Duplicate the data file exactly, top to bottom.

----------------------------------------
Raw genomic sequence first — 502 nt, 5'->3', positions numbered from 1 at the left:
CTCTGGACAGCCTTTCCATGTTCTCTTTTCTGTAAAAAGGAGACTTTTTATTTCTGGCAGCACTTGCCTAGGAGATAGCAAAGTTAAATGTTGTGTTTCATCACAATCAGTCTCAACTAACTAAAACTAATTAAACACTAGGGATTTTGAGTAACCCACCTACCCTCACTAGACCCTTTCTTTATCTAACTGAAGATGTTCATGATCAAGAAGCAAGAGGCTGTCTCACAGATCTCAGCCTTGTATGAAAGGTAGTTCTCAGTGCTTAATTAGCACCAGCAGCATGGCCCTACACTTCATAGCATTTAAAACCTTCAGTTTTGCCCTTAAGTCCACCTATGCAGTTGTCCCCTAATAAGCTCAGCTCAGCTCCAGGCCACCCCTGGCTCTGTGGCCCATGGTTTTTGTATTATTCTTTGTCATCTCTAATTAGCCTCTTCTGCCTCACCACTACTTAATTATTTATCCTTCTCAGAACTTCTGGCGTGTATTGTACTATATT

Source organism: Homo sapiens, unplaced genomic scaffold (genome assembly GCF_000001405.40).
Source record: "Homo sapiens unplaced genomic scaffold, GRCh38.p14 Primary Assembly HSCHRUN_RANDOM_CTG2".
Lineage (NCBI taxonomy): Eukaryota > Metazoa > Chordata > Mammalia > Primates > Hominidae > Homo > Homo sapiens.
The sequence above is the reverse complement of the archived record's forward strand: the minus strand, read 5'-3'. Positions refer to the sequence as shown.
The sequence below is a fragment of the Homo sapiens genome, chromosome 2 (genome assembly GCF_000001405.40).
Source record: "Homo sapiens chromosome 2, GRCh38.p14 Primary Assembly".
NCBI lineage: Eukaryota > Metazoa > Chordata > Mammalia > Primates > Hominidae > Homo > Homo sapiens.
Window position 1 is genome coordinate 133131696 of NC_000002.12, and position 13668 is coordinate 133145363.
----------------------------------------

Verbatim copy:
Raw genomic sequence first — 502 nt, 5'->3', positions numbered from 1 at the left:
CTCTGGACAGCCTTTCCATGTTCTCTTTTCTGTAAAAAGGAGACTTTTTATTTCTGGCAGCACTTGCCTAGGAGATAGCAAAGTTAAATGTTGTGTTTCATCACAATCAGTCTCAACTAACTAAAACTAATTAAACACTAGGGATTTTGAGTAACCCACCTACCCTCACTAGACCCTTTCTTTATCTAACTGAAGATGTTCATGATCAAGAAGCAAGAGGCTGTCTCACAGATCTCAGCCTTGTATGAAAGGTAGTTCTCAGTGCTTAATTAGCACCAGCAGCATGGCCCTACACTTCATAGCATTTAAAACCTTCAGTTTTGCCCTTAAGTCCACCTATGCAGTTGTCCCCTAATAAGCTCAGCTCAGCTCCAGGCCACCCCTGGCTCTGTGGCCCATGGTTTTTGTATTATTCTTTGTCATCTCTAATTAGCCTCTTCTGCCTCACCACTACTTAATTATTTATCCTTCTCAGAACTTCTGGCGTGTATTGTACTATATT

Source organism: Homo sapiens, unplaced genomic scaffold (genome assembly GCF_000001405.40).
Source record: "Homo sapiens unplaced genomic scaffold, GRCh38.p14 Primary Assembly HSCHRUN_RANDOM_CTG2".
Lineage (NCBI taxonomy): Eukaryota > Metazoa > Chordata > Mammalia > Primates > Hominidae > Homo > Homo sapiens.
The sequence above is the reverse complement of the archived record's forward strand: the minus strand, read 5'-3'. Positions refer to the sequence as shown.
The sequence below is a fragment of the Homo sapiens genome, chromosome 2 (genome assembly GCF_000001405.40).
Source record: "Homo sapiens chromosome 2, GRCh38.p14 Primary Assembly".
NCBI lineage: Eukaryota > Metazoa > Chordata > Mammalia > Primates > Hominidae > Homo > Homo sapiens.
Window position 1 is genome coordinate 133131696 of NC_000002.12, and position 13668 is coordinate 133145363.